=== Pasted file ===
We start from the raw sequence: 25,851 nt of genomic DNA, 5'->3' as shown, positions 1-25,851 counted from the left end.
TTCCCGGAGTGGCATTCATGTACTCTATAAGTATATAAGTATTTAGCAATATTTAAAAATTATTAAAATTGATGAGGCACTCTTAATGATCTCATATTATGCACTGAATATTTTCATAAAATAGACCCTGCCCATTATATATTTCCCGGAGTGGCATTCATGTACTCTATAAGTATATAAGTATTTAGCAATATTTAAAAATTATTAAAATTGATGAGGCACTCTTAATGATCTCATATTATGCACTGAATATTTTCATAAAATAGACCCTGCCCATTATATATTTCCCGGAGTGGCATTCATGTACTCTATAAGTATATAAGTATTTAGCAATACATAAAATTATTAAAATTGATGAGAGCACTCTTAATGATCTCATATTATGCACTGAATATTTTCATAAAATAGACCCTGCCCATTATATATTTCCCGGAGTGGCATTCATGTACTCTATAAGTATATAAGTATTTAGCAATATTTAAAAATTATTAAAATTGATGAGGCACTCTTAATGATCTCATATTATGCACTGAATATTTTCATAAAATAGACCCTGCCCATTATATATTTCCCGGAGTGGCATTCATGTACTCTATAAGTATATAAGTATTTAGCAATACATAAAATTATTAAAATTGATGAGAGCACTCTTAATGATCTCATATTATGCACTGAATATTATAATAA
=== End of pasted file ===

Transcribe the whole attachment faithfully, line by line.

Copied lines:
We start from the raw sequence: 25,851 nt of genomic DNA, 5'->3' as shown, positions 1-25,851 counted from the left end.
TTCCCGGAGTGGCATTCATGTACTCTATAAGTATATAAGTATTTAGCAATATTTAAAAATTATTAAAATTGATGAGGCACTCTTAATGATCTCATATTATGCACTGAATATTTTCATAAAATAGACCCTGCCCATTATATATTTCCCGGAGTGGCATTCATGTACTCTATAAGTATATAAGTATTTAGCAATATTTAAAAATTATTAAAATTGATGAGGCACTCTTAATGATCTCATATTATGCACTGAATATTTTCATAAAATAGACCCTGCCCATTATATATTTCCCGGAGTGGCATTCATGTACTCTATAAGTATATAAGTATTTAGCAATACATAAAATTATTAAAATTGATGAGAGCACTCTTAATGATCTCATATTATGCACTGAATATTTTCATAAAATAGACCCTGCCCATTATATATTTCCCGGAGTGGCATTCATGTACTCTATAAGTATATAAGTATTTAGCAATATTTAAAAATTATTAAAATTGATGAGGCACTCTTAATGATCTCATATTATGCACTGAATATTTTCATAAAATAGACCCTGCCCATTATATATTTCCCGGAGTGGCATTCATGTACTCTATAAGTATATAAGTATTTAGCAATACATAAAATTATTAAAATTGATGAGAGCACTCTTAATGATCTCATATTATGCACTGAATATTATAATAA